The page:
Know how long to wait between applications

It’s a good idea to wait three to six months between credit card applications. If your credit card application is denied, waiting three months before applying for your next credit card could help improve your chances of getting accepted — especially if you use that time to build a positive credit history and improve your credit score.

Choose the best credit card for you

When you’re ready to apply for your next credit card, take some time to compare credit cards so you understand your options and can choose the best credit card for you.

  • Look for a credit card that’s a good fit for someone with your credit score.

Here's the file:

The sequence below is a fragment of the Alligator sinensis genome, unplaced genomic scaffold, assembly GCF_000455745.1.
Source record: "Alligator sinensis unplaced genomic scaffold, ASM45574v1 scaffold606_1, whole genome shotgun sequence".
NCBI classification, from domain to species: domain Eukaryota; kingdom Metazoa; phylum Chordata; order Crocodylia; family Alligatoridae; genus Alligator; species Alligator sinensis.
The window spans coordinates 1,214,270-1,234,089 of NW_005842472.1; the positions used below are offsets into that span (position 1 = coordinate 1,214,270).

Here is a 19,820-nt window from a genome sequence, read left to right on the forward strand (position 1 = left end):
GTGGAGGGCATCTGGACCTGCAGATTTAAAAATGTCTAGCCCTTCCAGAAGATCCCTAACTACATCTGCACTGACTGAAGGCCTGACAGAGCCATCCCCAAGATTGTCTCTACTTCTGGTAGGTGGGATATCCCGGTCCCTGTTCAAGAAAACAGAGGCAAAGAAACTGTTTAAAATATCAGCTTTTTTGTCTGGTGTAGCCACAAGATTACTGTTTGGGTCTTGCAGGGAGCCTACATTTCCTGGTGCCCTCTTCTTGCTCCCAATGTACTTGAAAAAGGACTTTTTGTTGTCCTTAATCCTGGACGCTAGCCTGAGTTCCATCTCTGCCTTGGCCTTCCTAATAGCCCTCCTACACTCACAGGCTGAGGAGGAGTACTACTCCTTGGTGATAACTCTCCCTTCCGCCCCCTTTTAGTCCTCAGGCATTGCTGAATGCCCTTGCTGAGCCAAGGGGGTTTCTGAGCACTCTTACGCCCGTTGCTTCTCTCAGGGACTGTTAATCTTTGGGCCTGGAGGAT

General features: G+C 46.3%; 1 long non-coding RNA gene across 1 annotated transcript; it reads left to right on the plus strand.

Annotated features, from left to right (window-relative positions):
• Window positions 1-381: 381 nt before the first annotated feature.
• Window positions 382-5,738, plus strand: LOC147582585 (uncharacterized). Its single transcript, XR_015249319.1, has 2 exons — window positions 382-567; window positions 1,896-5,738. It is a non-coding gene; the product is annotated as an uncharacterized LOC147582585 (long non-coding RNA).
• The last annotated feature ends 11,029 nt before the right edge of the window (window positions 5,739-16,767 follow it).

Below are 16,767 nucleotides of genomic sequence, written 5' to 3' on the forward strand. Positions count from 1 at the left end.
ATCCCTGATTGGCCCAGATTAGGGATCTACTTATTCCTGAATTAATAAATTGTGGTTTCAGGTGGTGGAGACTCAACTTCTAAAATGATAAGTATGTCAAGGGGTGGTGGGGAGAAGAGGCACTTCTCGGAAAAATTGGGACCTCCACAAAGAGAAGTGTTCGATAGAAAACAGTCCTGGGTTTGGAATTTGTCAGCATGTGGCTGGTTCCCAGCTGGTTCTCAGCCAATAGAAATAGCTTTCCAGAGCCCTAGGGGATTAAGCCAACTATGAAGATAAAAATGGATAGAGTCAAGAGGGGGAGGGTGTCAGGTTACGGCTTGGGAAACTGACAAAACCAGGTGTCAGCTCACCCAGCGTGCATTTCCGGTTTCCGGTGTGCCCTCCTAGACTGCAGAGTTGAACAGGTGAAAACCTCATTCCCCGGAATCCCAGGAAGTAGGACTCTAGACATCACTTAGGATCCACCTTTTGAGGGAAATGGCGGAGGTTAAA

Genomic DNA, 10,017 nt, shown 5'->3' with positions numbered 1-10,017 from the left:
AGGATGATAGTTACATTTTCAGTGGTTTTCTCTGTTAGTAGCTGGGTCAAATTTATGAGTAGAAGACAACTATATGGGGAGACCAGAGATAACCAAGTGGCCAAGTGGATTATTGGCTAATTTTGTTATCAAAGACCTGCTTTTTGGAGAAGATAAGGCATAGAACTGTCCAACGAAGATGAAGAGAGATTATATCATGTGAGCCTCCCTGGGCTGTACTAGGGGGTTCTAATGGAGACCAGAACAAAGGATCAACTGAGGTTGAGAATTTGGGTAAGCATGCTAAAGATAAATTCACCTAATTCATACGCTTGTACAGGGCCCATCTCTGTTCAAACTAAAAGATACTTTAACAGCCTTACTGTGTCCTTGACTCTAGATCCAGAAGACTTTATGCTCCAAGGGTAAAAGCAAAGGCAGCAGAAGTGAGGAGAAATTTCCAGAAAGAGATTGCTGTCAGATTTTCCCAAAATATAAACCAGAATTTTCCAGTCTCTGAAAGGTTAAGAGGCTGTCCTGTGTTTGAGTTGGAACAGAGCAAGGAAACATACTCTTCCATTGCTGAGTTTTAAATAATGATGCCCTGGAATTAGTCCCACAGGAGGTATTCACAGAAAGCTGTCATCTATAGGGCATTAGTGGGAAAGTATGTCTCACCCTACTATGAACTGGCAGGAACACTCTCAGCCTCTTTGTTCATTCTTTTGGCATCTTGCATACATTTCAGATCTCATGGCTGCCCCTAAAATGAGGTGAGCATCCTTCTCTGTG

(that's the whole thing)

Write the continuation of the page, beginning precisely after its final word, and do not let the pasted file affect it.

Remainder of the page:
• If you have bad credit, consider a secured credit card or a card designed for people with poor credit. Learn more: 6 tips for applying for a credit card with bad credit
  • If you’ve built your way up to good or excellent credit, check to see whether the credit card issuer has any application restrictions that might affect you.
  • If you have taken out more than five credit cards in the past 24 months, for example, Chase’s 5/24 rule means you probably won’t get accepted for a Chase credit card.

The bottom line

The more you know about why credit cards are denied and what you can do to improve your chances of getting accepted, the better chance you’ll have of choosing the right credit card for your credit score, income level and financial goals. If your last credit card application was denied, use this information to make your next credit card application as strong as possible. That’s how you could go from “credit card denied” to “credit card accepted.”